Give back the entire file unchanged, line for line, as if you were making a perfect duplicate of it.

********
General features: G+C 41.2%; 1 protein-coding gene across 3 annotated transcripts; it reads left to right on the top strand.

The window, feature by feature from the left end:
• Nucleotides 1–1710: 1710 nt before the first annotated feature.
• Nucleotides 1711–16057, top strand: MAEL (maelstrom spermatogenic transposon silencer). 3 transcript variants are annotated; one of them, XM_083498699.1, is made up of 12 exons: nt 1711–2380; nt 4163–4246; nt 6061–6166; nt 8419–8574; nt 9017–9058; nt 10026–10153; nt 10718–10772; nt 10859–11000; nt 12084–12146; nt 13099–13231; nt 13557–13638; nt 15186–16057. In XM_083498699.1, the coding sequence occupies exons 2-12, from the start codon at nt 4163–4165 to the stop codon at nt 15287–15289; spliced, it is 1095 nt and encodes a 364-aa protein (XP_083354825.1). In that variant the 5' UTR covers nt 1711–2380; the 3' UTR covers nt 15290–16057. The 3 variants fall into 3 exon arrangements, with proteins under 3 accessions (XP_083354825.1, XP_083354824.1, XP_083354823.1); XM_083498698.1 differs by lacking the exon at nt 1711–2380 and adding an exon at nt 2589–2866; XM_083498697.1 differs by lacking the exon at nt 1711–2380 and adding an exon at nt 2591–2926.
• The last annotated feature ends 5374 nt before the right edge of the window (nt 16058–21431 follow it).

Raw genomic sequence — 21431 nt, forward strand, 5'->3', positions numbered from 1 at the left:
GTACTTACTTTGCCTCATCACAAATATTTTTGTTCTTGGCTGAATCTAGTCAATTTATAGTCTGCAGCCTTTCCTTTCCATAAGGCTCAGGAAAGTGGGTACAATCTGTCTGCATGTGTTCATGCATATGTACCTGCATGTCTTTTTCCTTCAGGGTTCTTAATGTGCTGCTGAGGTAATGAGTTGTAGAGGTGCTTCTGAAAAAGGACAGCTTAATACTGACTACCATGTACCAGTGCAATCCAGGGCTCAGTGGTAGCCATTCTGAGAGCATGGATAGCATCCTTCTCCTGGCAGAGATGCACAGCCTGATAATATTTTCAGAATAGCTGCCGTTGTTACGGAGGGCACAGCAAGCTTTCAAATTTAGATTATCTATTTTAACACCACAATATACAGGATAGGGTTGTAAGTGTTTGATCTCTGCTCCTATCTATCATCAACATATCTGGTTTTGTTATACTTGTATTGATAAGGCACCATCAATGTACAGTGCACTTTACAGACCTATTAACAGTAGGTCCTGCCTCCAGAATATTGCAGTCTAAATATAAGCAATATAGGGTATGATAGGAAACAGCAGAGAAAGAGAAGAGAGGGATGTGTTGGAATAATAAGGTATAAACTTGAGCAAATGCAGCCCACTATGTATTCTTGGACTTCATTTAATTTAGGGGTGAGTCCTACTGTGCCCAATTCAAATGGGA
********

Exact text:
General features: G+C 41.2%; 1 protein-coding gene across 3 annotated transcripts; it reads left to right on the top strand.

The window, feature by feature from the left end:
• Nucleotides 1–1710: 1710 nt before the first annotated feature.
• Nucleotides 1711–16057, top strand: MAEL (maelstrom spermatogenic transposon silencer). 3 transcript variants are annotated; one of them, XM_083498699.1, is made up of 12 exons: nt 1711–2380; nt 4163–4246; nt 6061–6166; nt 8419–8574; nt 9017–9058; nt 10026–10153; nt 10718–10772; nt 10859–11000; nt 12084–12146; nt 13099–13231; nt 13557–13638; nt 15186–16057. In XM_083498699.1, the coding sequence occupies exons 2-12, from the start codon at nt 4163–4165 to the stop codon at nt 15287–15289; spliced, it is 1095 nt and encodes a 364-aa protein (XP_083354825.1). In that variant the 5' UTR covers nt 1711–2380; the 3' UTR covers nt 15290–16057. The 3 variants fall into 3 exon arrangements, with proteins under 3 accessions (XP_083354825.1, XP_083354824.1, XP_083354823.1); XM_083498698.1 differs by lacking the exon at nt 1711–2380 and adding an exon at nt 2589–2866; XM_083498697.1 differs by lacking the exon at nt 1711–2380 and adding an exon at nt 2591–2926.
• The last annotated feature ends 5374 nt before the right edge of the window (nt 16058–21431 follow it).

Raw genomic sequence — 21431 nt, forward strand, 5'->3', positions numbered from 1 at the left:
GTACTTACTTTGCCTCATCACAAATATTTTTGTTCTTGGCTGAATCTAGTCAATTTATAGTCTGCAGCCTTTCCTTTCCATAAGGCTCAGGAAAGTGGGTACAATCTGTCTGCATGTGTTCATGCATATGTACCTGCATGTCTTTTTCCTTCAGGGTTCTTAATGTGCTGCTGAGGTAATGAGTTGTAGAGGTGCTTCTGAAAAAGGACAGCTTAATACTGACTACCATGTACCAGTGCAATCCAGGGCTCAGTGGTAGCCATTCTGAGAGCATGGATAGCATCCTTCTCCTGGCAGAGATGCACAGCCTGATAATATTTTCAGAATAGCTGCCGTTGTTACGGAGGGCACAGCAAGCTTTCAAATTTAGATTATCTATTTTAACACCACAATATACAGGATAGGGTTGTAAGTGTTTGATCTCTGCTCCTATCTATCATCAACATATCTGGTTTTGTTATACTTGTATTGATAAGGCACCATCAATGTACAGTGCACTTTACAGACCTATTAACAGTAGGTCCTGCCTCCAGAATATTGCAGTCTAAATATAAGCAATATAGGGTATGATAGGAAACAGCAGAGAAAGAGAAGAGAGGGATGTGTTGGAATAATAAGGTATAAACTTGAGCAAATGCAGCCCACTATGTATTCTTGGACTTCATTTAATTTAGGGGTGAGTCCTACTGTGCCCAATTCAAATGGGA